Repetition is the master of learning. Or so they say. In 2010, I analyzed the uptake of “green” certification in the US commercial property market, explaining the differences in diffusion across markets and over time (the short version of that paper is here). But during the past four years, much has happened. The economy started to recover (in most places), and construction has picked up again. Also, the appetite for energy efficiency and sustainability in the real estate sector hasn’t abated (Google now gives 344,000,000 hits for a simple search on “green” “building”).
The EPA recently published their ranking of “Top 25 cities with most Energy Star certified buildings,” (including nearly 7,000 Energy Star rated buildings), while the USGBC has released an annual list of “Top 10 States in Nation for LEED Green Building” (Illinois is leading). But these rankings are mostly determined by city and state size, rather than reflecting true “greenness” of real estate markets.
I therefore revisited the uptake of green building certification in the commercial office sector, this time in collaboration with my colleague Rogier Holtermans and CBRE (with help from the USGBC and the EPA). We picked the top-30 largest markets (by floor area), geocoded their boundaries, and filtered out all Energy Star and LEED-certified office buildings from the USGBC’s GBIG database (a pretty cool tool by the way). For the denominator, CBRE Research provided the stock of space (number of buildings and square footage) for each of the markets. We then took particular care to make sure that non-competitive space (e.g., single-tenant, owner-occupied buildings) was excluded from the sample, as not to inflate the numerator. Also, we assume that labels depreciate: an Energy Star label is valid for 2 years, while a LEED label is valid for five years. (In fact, we found in previous research that the financial value of an Energy Star label seems to last a little longer, some 5 years.)
This is neither statistical wizardry, nor rocket science, but the findings are interesting nonetheless. To download the full report, please visit the RGRC website. Interestingly, “green” seems to be overtaking the market by force in most cities, but is also at a saturation point in many places:
- Adoption of green standards in the U.S. has increased significantly since 2005. During that time, the adoption of Energy Star for office buildings increased to more than 10% of the market and the proportion of buildings that are LEED (Leadership in Energy and Environmental Design) certified increased from less than 0.5% in 2005 to 5%;
- Measured by floor area, numbers are even higher: LEED-certified space now totals 19.4% of the total building stock in the 30 office markets reviewed in the project. Energy Star buildings represent about 30% of the commercial office market;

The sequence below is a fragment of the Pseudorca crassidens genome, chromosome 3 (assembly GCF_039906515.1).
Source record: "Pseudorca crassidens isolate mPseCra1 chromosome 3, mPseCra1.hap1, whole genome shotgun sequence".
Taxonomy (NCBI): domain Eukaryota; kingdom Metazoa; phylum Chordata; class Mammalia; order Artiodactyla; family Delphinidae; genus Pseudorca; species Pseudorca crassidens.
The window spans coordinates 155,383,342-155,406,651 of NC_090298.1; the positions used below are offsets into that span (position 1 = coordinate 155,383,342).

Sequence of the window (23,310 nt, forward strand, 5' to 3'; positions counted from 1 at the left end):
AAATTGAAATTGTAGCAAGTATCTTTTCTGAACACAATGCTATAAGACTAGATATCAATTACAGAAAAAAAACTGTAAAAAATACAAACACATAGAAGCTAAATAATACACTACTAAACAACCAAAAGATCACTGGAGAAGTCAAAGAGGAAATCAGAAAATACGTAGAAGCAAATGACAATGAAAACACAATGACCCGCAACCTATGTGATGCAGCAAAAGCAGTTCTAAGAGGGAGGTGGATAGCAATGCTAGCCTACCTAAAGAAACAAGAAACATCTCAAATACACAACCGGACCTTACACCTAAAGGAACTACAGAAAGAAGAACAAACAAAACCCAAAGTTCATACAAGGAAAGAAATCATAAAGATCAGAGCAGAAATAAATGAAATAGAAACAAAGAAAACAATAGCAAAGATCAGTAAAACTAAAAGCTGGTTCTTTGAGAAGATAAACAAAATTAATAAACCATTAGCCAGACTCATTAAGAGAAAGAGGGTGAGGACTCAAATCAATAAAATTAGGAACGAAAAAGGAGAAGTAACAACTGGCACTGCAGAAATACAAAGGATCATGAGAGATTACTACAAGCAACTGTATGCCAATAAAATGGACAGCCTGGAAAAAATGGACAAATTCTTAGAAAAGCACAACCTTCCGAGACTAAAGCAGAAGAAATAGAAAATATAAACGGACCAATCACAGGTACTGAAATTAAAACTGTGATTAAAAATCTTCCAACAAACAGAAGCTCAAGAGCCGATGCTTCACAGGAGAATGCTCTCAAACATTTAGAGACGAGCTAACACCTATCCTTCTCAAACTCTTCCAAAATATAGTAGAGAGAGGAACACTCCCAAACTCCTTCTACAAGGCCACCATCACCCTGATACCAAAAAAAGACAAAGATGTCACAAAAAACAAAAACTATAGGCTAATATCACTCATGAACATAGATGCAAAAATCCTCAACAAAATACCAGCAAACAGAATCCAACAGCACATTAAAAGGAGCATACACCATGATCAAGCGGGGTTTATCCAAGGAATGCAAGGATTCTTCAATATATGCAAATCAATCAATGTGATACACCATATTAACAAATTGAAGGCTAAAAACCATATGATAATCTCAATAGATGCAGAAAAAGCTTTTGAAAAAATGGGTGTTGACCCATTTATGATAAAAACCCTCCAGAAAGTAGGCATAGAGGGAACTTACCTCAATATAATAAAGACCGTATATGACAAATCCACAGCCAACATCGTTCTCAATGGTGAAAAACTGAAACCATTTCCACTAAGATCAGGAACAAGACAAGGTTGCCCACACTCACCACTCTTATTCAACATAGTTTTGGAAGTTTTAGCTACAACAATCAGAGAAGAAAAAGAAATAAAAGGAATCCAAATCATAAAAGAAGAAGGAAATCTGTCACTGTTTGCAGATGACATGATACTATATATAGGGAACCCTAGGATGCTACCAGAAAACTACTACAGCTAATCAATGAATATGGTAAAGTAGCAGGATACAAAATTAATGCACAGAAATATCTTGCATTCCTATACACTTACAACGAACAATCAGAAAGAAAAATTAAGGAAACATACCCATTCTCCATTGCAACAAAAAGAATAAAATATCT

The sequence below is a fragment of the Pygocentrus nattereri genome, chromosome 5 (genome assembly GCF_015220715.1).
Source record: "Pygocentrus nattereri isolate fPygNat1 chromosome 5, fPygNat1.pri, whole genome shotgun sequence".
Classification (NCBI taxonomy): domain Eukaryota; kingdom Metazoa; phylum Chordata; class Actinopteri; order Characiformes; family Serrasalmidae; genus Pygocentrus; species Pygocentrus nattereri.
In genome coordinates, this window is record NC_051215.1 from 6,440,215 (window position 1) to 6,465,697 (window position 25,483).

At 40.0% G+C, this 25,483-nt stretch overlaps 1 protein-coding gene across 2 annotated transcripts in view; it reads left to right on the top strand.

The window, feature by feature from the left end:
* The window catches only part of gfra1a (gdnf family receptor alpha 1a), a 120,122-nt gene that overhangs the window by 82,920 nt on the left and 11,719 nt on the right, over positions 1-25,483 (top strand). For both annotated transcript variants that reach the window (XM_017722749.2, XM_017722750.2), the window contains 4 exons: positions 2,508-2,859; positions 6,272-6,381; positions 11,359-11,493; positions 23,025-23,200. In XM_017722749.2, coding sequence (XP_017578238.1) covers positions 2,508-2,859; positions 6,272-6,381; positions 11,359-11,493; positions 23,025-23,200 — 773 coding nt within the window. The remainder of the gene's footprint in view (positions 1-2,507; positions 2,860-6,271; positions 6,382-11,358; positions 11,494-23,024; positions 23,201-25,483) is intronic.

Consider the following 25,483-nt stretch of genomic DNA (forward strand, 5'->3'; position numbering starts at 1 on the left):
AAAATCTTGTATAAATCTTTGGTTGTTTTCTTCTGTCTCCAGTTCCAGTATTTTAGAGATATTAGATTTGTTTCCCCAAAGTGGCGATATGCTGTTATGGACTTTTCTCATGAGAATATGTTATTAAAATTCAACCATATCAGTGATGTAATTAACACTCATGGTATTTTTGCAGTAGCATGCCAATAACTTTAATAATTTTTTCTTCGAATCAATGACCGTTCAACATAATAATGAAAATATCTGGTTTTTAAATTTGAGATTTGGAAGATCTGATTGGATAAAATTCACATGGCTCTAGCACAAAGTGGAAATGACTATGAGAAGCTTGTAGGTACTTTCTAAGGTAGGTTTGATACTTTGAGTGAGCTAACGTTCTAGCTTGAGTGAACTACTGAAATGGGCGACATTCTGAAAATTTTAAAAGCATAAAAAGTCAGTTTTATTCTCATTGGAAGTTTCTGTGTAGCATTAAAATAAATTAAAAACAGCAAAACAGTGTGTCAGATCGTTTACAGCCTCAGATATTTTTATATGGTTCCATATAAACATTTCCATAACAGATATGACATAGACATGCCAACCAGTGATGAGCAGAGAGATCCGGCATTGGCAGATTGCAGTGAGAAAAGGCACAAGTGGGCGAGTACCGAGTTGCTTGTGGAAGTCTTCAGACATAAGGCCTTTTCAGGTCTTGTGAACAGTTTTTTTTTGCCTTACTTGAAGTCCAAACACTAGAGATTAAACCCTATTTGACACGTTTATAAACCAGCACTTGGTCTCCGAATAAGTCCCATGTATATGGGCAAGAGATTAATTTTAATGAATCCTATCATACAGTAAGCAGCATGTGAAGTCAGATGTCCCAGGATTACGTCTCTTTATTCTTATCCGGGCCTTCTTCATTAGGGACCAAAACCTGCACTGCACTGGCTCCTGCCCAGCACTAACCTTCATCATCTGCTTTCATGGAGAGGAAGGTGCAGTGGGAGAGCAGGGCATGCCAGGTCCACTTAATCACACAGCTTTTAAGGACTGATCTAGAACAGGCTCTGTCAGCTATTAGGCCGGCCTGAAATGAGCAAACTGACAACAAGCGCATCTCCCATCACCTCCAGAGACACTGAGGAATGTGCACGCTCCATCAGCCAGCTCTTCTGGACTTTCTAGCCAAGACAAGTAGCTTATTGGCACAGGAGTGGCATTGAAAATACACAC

- After Minneapolis, where 77.0% of the commercial real estate space is certified as green, the cities with the highest percentage of green space are San Francisco (67.2%), Chicago (62.1%), Houston (54.8%) and Atlanta (54.1%)
Importantly, we find that many, if not most cities are at their “saturation” point, especially when it comes to Energy Star. Adoption curves are flat, and for LEED the growth has been slowing significantly as compared to the astounding growth between 2008 and 2011. This is not necessarily bad news: by default, Energy Star is designed to cover no more than 25% of the market. Given that the CBECS benchmark on which Energy Star ratings is based is now 10 years old, some expect that too many buildings are now eligible for certification. I don’t believe that the benchmark shifts in a period of 10 years, but the 2014 CBECS will certainly be anxiously awaited. Of course, this assumes that building owners will recertify their asset on a regular basis. But with the many building energy performance disclosure laws, building owners in many places will annually use Energy Star to assess their building performance, and obtaining a certificate for high-performing buildings is then a small step.
As for LEED, the growth will continue, but at a lower pace: new buildings are LEED-certified by law in many cities, and no developer should defer from obtaining a label (constraining the pool of buyers, which would happen with developing non-certified space, is never a good idea). And owners of existing buildings will continue to aspire for LEED certification, where they are, of course, dependent on the ability of the building to achieve an Energy Star score of at least 75.
Green building has overtaken the commercial market by storm – in less than a decade. Who knew that would be possible in the otherwise traditional and slow-moving real estate market. With different uses of space (think about sharing concepts like AirBnB), it will only be a matter of time until the next innovation will blossom, again taking the market by surprise. In the meantime, the implications of better, greener building will increasingly be felt in the real estate market. It will be interesting to see how fast the sector will respond.